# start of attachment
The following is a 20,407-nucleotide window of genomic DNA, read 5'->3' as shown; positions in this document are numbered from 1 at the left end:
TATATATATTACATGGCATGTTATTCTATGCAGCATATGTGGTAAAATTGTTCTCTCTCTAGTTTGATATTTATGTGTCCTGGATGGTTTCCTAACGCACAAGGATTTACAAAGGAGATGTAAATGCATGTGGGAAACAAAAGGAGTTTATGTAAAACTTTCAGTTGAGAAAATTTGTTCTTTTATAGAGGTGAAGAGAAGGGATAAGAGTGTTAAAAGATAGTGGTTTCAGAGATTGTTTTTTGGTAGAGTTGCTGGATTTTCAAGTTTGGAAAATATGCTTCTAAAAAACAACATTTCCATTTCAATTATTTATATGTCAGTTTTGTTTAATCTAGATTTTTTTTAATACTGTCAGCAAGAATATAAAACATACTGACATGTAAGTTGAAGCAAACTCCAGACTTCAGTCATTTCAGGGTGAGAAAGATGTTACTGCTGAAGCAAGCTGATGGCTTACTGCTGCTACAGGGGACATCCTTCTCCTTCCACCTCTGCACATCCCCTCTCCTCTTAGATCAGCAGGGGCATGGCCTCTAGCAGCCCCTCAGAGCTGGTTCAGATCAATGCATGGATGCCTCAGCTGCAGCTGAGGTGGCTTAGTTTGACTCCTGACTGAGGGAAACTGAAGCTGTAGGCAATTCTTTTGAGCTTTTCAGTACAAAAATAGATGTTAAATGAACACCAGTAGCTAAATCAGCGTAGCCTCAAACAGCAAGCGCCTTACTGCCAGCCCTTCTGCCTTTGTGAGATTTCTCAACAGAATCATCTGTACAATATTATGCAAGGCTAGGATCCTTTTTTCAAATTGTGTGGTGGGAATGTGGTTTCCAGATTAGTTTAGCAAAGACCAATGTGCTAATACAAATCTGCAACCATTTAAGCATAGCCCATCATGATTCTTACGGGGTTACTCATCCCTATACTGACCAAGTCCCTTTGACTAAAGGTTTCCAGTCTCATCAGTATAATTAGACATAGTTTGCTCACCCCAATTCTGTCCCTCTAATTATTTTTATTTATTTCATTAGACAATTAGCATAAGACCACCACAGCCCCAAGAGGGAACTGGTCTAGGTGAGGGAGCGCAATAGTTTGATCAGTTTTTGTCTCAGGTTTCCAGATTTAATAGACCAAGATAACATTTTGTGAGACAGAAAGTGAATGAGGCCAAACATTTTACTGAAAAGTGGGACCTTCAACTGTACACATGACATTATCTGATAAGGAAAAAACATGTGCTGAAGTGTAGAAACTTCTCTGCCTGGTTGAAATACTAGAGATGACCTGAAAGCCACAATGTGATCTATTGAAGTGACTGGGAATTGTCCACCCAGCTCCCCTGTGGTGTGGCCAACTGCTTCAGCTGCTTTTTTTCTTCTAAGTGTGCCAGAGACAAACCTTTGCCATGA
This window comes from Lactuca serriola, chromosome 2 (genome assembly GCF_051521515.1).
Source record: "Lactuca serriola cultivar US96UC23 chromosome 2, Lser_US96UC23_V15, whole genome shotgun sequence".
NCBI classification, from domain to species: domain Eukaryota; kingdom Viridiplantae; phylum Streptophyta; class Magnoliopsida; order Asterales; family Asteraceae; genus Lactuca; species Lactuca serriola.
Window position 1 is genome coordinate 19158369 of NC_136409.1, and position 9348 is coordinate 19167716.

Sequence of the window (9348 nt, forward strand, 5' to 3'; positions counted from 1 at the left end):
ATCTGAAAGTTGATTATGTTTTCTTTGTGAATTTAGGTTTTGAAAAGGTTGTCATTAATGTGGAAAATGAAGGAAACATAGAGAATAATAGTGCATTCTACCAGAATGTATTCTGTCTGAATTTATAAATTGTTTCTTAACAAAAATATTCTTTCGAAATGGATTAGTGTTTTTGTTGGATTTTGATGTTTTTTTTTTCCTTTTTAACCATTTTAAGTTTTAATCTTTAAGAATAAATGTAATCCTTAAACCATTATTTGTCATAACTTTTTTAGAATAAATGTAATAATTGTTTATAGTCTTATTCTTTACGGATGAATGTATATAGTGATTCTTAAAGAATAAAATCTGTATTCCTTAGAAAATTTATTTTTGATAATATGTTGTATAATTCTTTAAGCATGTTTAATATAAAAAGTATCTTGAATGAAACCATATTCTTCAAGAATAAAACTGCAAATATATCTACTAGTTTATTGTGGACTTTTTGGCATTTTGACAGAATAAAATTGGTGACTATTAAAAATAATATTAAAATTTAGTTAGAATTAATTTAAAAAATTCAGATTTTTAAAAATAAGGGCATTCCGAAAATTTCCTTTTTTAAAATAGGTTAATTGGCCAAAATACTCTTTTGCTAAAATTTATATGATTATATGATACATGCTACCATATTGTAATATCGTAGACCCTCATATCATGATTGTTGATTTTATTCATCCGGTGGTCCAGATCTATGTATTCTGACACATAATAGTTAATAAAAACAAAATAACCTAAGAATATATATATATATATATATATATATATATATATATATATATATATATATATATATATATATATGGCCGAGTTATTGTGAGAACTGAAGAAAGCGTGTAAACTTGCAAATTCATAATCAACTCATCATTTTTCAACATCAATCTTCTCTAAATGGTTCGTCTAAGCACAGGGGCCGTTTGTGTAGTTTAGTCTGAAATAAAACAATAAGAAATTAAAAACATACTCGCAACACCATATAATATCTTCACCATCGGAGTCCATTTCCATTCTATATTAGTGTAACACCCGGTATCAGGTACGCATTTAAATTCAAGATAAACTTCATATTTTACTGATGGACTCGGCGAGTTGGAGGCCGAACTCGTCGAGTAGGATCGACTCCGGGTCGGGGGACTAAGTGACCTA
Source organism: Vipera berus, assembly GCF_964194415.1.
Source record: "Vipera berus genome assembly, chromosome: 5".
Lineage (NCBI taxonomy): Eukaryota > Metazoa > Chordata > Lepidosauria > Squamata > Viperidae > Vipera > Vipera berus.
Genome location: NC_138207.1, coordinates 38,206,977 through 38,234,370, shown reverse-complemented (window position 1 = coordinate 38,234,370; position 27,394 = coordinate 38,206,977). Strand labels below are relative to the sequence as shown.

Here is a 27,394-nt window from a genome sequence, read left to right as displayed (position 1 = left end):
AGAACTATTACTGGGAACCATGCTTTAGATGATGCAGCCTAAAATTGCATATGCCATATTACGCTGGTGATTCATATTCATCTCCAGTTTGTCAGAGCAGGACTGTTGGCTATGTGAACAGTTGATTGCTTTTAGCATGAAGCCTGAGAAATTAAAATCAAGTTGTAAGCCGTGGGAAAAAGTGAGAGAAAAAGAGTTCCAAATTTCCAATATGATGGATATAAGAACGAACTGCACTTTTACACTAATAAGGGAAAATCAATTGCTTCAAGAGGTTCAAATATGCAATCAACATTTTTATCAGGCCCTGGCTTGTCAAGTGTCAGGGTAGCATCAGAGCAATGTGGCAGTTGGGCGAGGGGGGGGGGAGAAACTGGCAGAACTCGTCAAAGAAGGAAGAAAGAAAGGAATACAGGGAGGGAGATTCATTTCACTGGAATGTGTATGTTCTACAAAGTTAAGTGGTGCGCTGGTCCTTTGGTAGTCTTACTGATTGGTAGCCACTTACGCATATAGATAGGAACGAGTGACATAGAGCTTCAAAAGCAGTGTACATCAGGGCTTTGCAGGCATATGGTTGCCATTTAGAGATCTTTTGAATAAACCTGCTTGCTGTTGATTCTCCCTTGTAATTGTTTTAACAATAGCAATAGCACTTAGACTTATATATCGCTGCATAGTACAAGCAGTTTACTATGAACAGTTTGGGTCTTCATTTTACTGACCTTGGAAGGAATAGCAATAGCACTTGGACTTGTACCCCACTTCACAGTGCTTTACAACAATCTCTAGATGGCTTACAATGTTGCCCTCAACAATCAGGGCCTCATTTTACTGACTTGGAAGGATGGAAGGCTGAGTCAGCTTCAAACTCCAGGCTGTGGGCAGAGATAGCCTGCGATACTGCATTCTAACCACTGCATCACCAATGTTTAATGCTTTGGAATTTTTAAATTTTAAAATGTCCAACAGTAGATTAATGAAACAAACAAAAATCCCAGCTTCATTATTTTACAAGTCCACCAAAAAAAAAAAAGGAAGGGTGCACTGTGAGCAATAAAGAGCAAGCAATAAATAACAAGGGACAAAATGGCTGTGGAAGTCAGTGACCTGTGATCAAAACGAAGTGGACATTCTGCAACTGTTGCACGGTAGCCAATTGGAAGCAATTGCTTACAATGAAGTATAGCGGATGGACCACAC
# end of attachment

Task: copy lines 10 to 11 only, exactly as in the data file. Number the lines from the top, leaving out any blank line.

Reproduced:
Source record: "Vipera berus genome assembly, chromosome: 5".
Lineage (NCBI taxonomy): Eukaryota > Metazoa > Chordata > Lepidosauria > Squamata > Viperidae > Vipera > Vipera berus.